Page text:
Euthanasia law in Spain criticised over bureaucratic delays

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Two euthanasia patients in Spain donated their organs
Two euthanasia patients in Spain donated their organs. image: wikimedia

Euthanasia law in Spain criticised over bureaucratic delays

On June 25 this year, Organic Law to regulate euthanasia came into force, to guarantee the fundamental right of people to a dignified death. The decision to allow a loved one to benefit from a dignified death has always been a highly-debated topic, but now that the law is already in force, then it should not be so difficult in a situation where everybody agrees to it.

It would appear though that due to bureaucracy, or the slowness of the institutions, family members still eventually suffer. Such is the case of journalist, Alfonso Rivera, who works for the El Pais publication in Spain. His mother was Maria Luz Calvo, living in Extremadura, and she had agreed with her family that after being diagnosed with pancreatic cancer, she would avail herself of this new law.

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After many months of paperwork, his mother passed away last Wednesday, October 27, apparently suffering until her final end, as the bureaucracy surrounding the euthanasia paperwork dragged on. As a result, Alfonso went to La Ventana to tell his mother’s story, in the hope that it can benefit others in the future.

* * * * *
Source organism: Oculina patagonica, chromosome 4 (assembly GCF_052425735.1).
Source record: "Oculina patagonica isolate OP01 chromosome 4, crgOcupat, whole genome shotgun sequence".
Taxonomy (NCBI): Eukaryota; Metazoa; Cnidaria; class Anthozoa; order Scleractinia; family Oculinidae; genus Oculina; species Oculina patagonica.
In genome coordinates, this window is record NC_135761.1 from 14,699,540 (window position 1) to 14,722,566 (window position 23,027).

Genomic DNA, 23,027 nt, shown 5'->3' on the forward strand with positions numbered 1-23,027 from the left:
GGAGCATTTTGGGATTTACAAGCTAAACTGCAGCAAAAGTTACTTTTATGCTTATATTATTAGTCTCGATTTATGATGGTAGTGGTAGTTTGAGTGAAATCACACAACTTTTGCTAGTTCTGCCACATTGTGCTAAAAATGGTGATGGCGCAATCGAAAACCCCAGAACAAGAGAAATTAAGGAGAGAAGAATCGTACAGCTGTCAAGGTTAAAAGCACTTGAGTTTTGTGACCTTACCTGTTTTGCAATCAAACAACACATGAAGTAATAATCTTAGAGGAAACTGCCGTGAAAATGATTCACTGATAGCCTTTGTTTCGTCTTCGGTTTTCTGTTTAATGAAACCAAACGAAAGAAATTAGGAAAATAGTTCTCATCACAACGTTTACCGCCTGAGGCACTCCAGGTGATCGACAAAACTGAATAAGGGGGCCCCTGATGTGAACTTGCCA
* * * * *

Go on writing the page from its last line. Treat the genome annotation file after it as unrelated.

Rivera said, “My mother said that she did not want to suffer agony, which is a very painful thing for those around and for those who suffer”. He explained how, after the law had been approved, his mother had even gone to a notary to confirm that in the event of serious illness, they should apply euthanasia.

Suffering from the pancreatic cancer, Rivera’s mother had asked for the date of September 24, but, sadly, passed away on October 26 without any decision being finalised. “There is a protocol that is much slower than the disease”, lamented the journalist.


Without blaming the health professionals, he has expressed the opinion that the Law “is not in accordance with a reality as cruel and harsh as it is to die”. He explained how his mother had begged doctors to help her speed up the process in some way. “She trusted a law that has been approved since June, and has died deceived”, he revealed.

He continued, “She had to, every week or ten days, re-sign. I suppose that the process will have stopped, but we have not received any response”.

As this was the first case of its kind in Extremadura, the journalist said that there was no list of objecting doctors. Nor was there a Commission in charge of these cases, until the first case, that of his mother, came to light. He has not been able to confirm this, but based on the evidence, Alfonso said, “I don’t want to go through this again with a person I love. If he goes, let him go happily”, as reported by cadenaser.com.


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Chris was born in a small village in Wales, where he ran his own successful construction company for many years, before deciding in 1990, to swap the grey skies and rain for the sunshine and lifestyle of the Costa del Sol. Late last year he made the move to Southern Portugal, and is now residing on the Algarve. Having sung and played in a rock band back in Wales, he still likes to go out and entertain in his spare time, singing in restaurants and golf clubs. Interests are of course music, especially from the 60s and 70s, movies, nice restaurants, and he has a passion for graphic design and online marketing.

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